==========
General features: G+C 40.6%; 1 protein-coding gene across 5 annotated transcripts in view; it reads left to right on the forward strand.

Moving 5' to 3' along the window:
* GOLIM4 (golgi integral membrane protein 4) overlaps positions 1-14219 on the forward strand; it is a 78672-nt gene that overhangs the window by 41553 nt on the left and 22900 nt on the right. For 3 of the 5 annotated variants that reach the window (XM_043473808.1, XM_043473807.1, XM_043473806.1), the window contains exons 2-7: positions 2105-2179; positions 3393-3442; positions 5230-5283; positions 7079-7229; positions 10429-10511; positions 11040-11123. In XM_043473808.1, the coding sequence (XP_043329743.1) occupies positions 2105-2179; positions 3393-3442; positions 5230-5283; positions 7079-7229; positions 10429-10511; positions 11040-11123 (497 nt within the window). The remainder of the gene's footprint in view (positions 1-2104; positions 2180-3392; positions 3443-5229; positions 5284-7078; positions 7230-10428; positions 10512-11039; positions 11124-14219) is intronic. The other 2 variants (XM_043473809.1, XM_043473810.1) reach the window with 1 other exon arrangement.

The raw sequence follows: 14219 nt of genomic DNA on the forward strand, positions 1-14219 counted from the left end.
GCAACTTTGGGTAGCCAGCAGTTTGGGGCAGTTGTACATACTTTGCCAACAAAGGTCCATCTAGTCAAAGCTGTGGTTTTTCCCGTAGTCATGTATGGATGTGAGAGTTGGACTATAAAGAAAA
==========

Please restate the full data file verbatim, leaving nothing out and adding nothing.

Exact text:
General features: G+C 40.6%; 1 protein-coding gene across 5 annotated transcripts in view; it reads left to right on the forward strand.

Moving 5' to 3' along the window:
* GOLIM4 (golgi integral membrane protein 4) overlaps positions 1-14219 on the forward strand; it is a 78672-nt gene that overhangs the window by 41553 nt on the left and 22900 nt on the right. For 3 of the 5 annotated variants that reach the window (XM_043473808.1, XM_043473807.1, XM_043473806.1), the window contains exons 2-7: positions 2105-2179; positions 3393-3442; positions 5230-5283; positions 7079-7229; positions 10429-10511; positions 11040-11123. In XM_043473808.1, the coding sequence (XP_043329743.1) occupies positions 2105-2179; positions 3393-3442; positions 5230-5283; positions 7079-7229; positions 10429-10511; positions 11040-11123 (497 nt within the window). The remainder of the gene's footprint in view (positions 1-2104; positions 2180-3392; positions 3443-5229; positions 5284-7078; positions 7230-10428; positions 10512-11039; positions 11124-14219) is intronic. The other 2 variants (XM_043473809.1, XM_043473810.1) reach the window with 1 other exon arrangement.

The raw sequence follows: 14219 nt of genomic DNA on the forward strand, positions 1-14219 counted from the left end.
GCAACTTTGGGTAGCCAGCAGTTTGGGGCAGTTGTACATACTTTGCCAACAAAGGTCCATCTAGTCAAAGCTGTGGTTTTTCCCGTAGTCATGTATGGATGTGAGAGTTGGACTATAAAGAAAA